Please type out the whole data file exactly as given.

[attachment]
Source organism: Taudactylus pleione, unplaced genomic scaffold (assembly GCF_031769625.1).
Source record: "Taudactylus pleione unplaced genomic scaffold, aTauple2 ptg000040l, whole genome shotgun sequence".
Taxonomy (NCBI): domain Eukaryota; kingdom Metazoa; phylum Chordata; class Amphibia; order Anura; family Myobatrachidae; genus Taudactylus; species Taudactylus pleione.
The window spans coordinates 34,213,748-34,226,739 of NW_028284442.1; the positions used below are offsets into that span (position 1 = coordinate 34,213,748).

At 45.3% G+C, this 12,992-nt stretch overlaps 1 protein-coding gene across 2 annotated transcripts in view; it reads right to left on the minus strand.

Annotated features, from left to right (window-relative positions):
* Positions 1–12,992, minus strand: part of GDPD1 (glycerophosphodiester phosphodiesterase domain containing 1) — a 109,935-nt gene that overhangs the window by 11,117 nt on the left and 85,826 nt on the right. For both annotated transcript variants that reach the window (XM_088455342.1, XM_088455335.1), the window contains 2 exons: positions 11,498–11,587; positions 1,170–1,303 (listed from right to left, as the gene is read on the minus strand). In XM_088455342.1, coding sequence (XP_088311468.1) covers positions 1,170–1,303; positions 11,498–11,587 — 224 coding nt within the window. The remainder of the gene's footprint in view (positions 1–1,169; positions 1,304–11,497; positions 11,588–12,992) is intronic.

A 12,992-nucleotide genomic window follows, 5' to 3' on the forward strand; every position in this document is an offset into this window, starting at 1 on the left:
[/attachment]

Source organism: Taudactylus pleione, unplaced genomic scaffold (assembly GCF_031769625.1).
Source record: "Taudactylus pleione unplaced genomic scaffold, aTauple2 ptg000040l, whole genome shotgun sequence".
Taxonomy (NCBI): domain Eukaryota; kingdom Metazoa; phylum Chordata; class Amphibia; order Anura; family Myobatrachidae; genus Taudactylus; species Taudactylus pleione.
The window spans coordinates 34,213,748-34,226,739 of NW_028284442.1; the positions used below are offsets into that span (position 1 = coordinate 34,213,748).

At 45.3% G+C, this 12,992-nt stretch overlaps 1 protein-coding gene across 2 annotated transcripts in view; it reads right to left on the minus strand.

Annotated features, from left to right (window-relative positions):
* Positions 1–12,992, minus strand: part of GDPD1 (glycerophosphodiester phosphodiesterase domain containing 1) — a 109,935-nt gene that overhangs the window by 11,117 nt on the left and 85,826 nt on the right. For both annotated transcript variants that reach the window (XM_088455342.1, XM_088455335.1), the window contains 2 exons: positions 11,498–11,587; positions 1,170–1,303 (listed from right to left, as the gene is read on the minus strand). In XM_088455342.1, coding sequence (XP_088311468.1) covers positions 1,170–1,303; positions 11,498–11,587 — 224 coding nt within the window. The remainder of the gene's footprint in view (positions 1–1,169; positions 1,304–11,497; positions 11,588–12,992) is intronic.

A 12,992-nucleotide genomic window follows, 5' to 3' on the forward strand; every position in this document is an offset into this window, starting at 1 on the left: